By Lisa Twaronite

TOKYO (Reuters) – Asian shares shrugged off weak U.S. data overnight that raised concerns ahead of Friday’s key employment figures, and logged gains on Thursday as investors covered positions ahead of the Easter holidays.

European bourses were expected to follow suit, with financial spreadbetters calling Britain’s FTSE 100 (.FTSE) to open flat to 1 point higher, or up 0.01 percent; Germany’s DAX (.GDAXI) to open 27 points higher, or up 0.2 percent; and France’s CAC 40 (.FCHI) to open 12 to 13 points higher, or up 0.3 percent.

“The performance of Europe’s markets, which continue to look fairly well-supported, as well as trading at multi-year highs, stands in contrast to the weakness currently being seen in U.S. markets,” Michael Hewson, chief market analyst at CMC Markets, said in a note.

Most U.S. markets will be closed on Friday, with some European markets closed Friday through Monday and reopening on Tuesday.

MSCI’s broadest index of Asia-Pacific shares outside Japan was up about 0.6 percent, ignoring a weak performance overnight on Wall Street.

Australian shares (.AXJO) finished up 0.7 percent, on growing expectations that the Reserve Bank of Australia will announce its second rate cut of 2015 when it meets on Tuesday, the first trading day after markets close for the Easter long weekend.

Japan’s Nikkei stock average (.N225) ended 1.5 percent higher, after skidding to a three-week low in the previous session.

“Hedge funds are seen covering their short positions as the Nikkei fell sharply this week,” said Norihiro Fujito, senior investment strategist at Mitsubishi UFJ Morgan Stanley Securities.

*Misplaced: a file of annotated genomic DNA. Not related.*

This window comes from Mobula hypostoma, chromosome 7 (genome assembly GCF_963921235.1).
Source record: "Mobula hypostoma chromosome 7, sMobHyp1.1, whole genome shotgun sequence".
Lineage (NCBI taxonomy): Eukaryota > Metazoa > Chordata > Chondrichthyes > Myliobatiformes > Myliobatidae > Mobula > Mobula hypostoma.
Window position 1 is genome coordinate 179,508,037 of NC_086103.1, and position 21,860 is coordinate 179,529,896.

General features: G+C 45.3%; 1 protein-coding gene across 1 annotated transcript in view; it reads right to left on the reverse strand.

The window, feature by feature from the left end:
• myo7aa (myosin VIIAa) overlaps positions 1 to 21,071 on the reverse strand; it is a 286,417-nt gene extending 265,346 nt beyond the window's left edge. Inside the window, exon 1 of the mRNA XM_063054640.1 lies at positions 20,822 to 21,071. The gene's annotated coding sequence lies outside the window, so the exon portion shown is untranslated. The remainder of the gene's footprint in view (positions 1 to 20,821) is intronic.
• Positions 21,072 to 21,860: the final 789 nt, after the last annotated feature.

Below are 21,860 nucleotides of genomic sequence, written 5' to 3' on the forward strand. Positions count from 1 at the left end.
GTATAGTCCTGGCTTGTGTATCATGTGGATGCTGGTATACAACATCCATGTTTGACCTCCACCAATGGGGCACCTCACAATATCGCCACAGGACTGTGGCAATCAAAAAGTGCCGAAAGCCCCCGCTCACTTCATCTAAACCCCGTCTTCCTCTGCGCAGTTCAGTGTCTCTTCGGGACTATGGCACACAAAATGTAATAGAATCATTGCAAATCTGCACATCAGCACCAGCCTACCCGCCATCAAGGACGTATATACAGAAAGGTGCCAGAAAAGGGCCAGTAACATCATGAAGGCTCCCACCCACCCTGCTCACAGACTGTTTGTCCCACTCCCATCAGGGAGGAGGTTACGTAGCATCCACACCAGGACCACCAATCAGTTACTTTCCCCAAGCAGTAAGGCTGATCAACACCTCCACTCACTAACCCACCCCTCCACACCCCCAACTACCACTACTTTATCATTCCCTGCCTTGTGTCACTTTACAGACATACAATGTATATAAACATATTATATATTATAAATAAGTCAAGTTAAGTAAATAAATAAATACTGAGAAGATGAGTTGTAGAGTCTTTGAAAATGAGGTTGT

Friday’s non-farm payrolls are expected to show an increase of 245,000 jobs in March, following a gain of 290,000 in February, according to economists polled by Reuters.

But on Wednesday, the ADP National Employment Report showed that U.S. private employers added 189,000 jobs last month, falling well short of economists’ expectations for a rise of 225,000 jobs. The figure was the weakest since January 2014.

Separate data on Wednesday showed the pace of U.S. manufacturing growth in March slowed to its slowest in nearly two years.

The dollar slumped after the data as it reinforced concerns that the currency’s recent rally has weighed on exports. The data also raised bets the Federal Reserve might not hike interest rates until late 2015.

“Right now the market’s worry is the Fed showing concern about a strong dollar, and the data only compounded such fears,” said Masashi Murata, senior currency strategist at Brown Brothers Harriman in Tokyo.

“Even if Friday’s non-farm payroll number is decent – it could come in around 250,000 – that might not dispel strong dollar concerns. That is why there isn’t much bargain hunting for the dollar,” he said.

The greenback was down about 0.2 percent on the day at 119.57 yen (JPY=), while the euro added about 0.2 percent to $ 1.0787 (EUR=).

The euro was bolstered by Wednesday’s data showing manufacturing activity across the euro zone is accelerating.

Oil prices were off their session lows but still down on the day, giving back some of the sharp gains made in the previous session after U.S. crude output fell for the first time in two months and the government announced a smaller-than-feared rise in weekly stockpiles.

U.S. crude futures (CLc1) shed about 0.9 percent to $ 49.66 (33 pounds) after surging more than 5 percent on Wednesday. Brent (LCOc1) was down 0.6 percent at $ 56.76 after closing up 3.6 percent.

Gold (XAU=) hovered slightly above $ 1,200 an ounce, clinging to gains from the prior session when it rose the most in two months on the weak U.S. economic data.

(Additional reporting by Shinichi Saoshiro and Ayai Tomisawa in Tokyo; Editing by Eric Meijer)